Imagine batting against a paceman who can get the ball up to 150kph. No one is comfortable, not even the best.
If you get it wrong at that speed, it’s going to hurt.
Most of us will never even face that kind of pace. Yet you still feel the same discomfort. For youngsters it might be 100kph when you start to feel it. Even for adult players, 130kph (80mph) is faster than most club players.
You can’t style it out, you have to be ready, physically and mentally for the challenge, whatever the pace that you consider “quick”.
Here’s how you get there.
Warm up with technique
It’s important to have a trusted method for batting against faster bowling. You don’t have a lot of time to make a decision, so you have to trust that the first choice is the best one.
Doubt brings fear, fear brings failure.
So, before you face pace, get some technical work done with simple throws and drop feeds with soft balls. Get your movement and position drilled as best you can.
A full discussion on technique is too long to get into here, but the best players of pace all have a way of;
- Moving in line quickly.
- Transferring weight.
- Driving the ball on the downswing.
- Pulling the ball with full arm extension.
There are lots of ways to do this, and you will have your own preferences. Whatever they are, work on grooving them in the warm up until you feel you are moving well.
Overload your method
The main chunk of your session against quicker bowling is best designed to overload your method safely, and gradually improve it against faster and faster bowling.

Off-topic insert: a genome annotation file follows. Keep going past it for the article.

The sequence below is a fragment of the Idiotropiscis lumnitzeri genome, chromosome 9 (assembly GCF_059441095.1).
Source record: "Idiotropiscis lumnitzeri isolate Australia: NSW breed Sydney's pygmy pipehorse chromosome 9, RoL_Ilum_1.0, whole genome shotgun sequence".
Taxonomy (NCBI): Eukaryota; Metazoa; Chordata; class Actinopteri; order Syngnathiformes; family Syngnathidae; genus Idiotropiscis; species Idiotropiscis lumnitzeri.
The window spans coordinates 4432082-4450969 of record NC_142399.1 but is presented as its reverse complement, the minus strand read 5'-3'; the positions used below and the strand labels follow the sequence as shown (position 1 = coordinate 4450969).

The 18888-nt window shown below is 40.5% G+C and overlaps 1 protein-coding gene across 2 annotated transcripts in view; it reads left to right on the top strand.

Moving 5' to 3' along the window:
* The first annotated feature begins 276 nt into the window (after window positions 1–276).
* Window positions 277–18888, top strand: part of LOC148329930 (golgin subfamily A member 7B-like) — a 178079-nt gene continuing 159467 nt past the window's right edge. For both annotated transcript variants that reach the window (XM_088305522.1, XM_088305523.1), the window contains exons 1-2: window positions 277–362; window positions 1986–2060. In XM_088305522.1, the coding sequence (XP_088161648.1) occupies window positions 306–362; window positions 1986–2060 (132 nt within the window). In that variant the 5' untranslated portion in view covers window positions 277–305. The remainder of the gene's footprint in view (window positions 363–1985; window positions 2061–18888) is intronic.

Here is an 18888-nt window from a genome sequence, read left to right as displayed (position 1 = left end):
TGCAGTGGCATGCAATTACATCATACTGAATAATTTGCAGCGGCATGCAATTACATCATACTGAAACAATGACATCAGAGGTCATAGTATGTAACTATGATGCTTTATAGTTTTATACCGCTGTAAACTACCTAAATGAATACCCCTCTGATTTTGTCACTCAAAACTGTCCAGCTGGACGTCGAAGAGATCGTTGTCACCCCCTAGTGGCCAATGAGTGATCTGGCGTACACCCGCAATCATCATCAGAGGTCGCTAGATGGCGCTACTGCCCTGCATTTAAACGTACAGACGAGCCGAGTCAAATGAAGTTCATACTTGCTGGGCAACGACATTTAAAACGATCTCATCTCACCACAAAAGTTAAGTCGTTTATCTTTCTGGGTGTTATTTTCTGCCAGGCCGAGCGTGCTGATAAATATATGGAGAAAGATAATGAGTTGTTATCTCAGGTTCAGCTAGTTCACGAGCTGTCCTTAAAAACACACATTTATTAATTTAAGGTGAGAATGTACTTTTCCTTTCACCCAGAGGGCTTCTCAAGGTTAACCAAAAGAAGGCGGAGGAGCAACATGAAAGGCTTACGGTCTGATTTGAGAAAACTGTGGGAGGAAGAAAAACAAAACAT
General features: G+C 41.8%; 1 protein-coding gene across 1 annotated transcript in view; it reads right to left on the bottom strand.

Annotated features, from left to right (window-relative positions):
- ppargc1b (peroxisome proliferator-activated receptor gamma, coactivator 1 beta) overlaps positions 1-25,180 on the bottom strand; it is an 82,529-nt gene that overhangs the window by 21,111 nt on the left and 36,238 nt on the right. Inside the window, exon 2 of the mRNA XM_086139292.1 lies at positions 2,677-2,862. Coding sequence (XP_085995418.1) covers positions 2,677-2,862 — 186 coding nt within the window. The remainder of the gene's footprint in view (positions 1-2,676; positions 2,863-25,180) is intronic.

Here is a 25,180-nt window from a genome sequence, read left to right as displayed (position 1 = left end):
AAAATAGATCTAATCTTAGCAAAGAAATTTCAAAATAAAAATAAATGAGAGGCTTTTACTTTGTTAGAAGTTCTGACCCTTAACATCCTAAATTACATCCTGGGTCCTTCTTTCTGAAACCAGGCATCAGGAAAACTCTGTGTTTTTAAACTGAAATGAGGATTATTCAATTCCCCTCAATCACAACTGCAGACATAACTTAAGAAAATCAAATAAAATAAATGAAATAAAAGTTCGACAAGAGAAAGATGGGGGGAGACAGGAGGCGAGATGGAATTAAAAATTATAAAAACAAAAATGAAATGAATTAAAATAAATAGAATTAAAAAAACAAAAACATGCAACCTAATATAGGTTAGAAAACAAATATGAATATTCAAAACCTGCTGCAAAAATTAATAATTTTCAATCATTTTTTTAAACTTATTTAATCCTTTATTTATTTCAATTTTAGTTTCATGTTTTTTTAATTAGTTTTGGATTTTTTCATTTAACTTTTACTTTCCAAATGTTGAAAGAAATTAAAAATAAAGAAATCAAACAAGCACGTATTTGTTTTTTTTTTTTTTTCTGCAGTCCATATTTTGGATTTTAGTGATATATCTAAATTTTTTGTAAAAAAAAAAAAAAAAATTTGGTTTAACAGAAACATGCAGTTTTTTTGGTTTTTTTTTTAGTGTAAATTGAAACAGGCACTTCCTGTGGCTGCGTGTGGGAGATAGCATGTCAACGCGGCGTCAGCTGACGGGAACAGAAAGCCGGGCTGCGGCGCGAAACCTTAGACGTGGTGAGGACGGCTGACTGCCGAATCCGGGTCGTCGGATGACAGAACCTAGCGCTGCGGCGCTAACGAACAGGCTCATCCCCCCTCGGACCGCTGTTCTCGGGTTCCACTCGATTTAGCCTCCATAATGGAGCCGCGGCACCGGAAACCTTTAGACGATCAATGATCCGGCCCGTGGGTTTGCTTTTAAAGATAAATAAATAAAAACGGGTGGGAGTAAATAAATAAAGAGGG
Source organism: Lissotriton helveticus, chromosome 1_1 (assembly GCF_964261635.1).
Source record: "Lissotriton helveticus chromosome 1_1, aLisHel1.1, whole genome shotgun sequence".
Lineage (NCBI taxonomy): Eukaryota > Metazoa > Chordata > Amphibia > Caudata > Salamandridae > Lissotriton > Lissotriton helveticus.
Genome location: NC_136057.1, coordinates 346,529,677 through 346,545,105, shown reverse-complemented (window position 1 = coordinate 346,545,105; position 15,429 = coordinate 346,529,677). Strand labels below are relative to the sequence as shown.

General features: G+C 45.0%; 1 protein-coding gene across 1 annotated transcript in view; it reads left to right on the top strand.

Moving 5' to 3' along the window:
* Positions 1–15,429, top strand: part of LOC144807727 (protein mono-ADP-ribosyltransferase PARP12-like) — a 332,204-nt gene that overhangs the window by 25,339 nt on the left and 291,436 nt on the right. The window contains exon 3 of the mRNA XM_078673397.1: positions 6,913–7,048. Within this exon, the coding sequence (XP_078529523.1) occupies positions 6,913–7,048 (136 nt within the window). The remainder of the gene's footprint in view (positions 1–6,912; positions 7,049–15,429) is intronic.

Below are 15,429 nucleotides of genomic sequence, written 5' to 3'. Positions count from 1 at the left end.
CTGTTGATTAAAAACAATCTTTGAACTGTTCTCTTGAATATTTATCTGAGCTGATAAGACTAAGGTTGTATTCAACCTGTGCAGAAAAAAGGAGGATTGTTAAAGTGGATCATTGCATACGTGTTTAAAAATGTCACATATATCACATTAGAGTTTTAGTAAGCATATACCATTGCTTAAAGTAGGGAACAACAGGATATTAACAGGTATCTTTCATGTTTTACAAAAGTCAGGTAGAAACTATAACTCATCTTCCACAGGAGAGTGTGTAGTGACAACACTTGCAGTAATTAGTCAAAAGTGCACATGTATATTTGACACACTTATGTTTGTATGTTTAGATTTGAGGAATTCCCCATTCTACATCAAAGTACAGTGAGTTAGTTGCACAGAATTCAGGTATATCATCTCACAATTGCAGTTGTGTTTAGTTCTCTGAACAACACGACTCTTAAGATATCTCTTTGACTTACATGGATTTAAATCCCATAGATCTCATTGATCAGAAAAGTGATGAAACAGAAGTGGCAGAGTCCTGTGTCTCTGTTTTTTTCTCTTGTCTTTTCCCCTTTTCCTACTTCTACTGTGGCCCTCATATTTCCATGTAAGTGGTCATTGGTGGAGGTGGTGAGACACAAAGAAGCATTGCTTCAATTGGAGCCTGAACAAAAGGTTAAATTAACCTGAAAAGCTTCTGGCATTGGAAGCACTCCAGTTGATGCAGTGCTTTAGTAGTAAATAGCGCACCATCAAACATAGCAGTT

That means nets against bowlers are not right.
Nets usually see a range of paces and a range of abilities. If you only face a quick bowler every five balls it’s hard to overload your game, especially if they bowl a lot of wides and no balls!
Instead, two of the best overload methods are;
Bowling machines are more accurate than any bowler and allow you to increase the pace against certain shots consistently.
This “lifeline” drill is an example of using a bowling machine to practice batting against much faster bowling that you are used to.
The sidearm is slightly different.
While you can still vary the pace from 80–130kph like a machine, the accuracy is not as good as the machine. On the plus side, it’s much more like facing a bowler because you get to see the approach and release.
In the hands of a good feeder, the sidearm allows you to slowly increase the pace you face until your method breaks down. It’s less technical drilling and more about being aware of how your method works against varied line and length at a consistent pace.
At my club, I use a yellow “club” sidearm to warm a batsman up, move onto the white “pro” when they look comfortable, add a run up to increase the pace, before finally moving to the pink “elite” cricket ball thrower. The pace moves up through the range.
Bowling with a Sidearm on PitchVision at 82mph
At some point, your technique fails you and you know this is your zone to work to improve. Drop the pace a little and keep going until you feel good there, then move up again.
You will be suprised how quick it gets with this “boil the frog” approach.
Head in the game
Intimidating fast bowling relies on both skill and getting into the head of the batsman, forcing errors.
If you trust your method because you have systematically tested it like above you will not worry, even when you feel uncomfortable.
You know you can defend, weave and duck.
You know you can pull and drive.
You know you can get runs.
If you are coming up against real pace soon, make sure you prepare well and feel ready with this approach.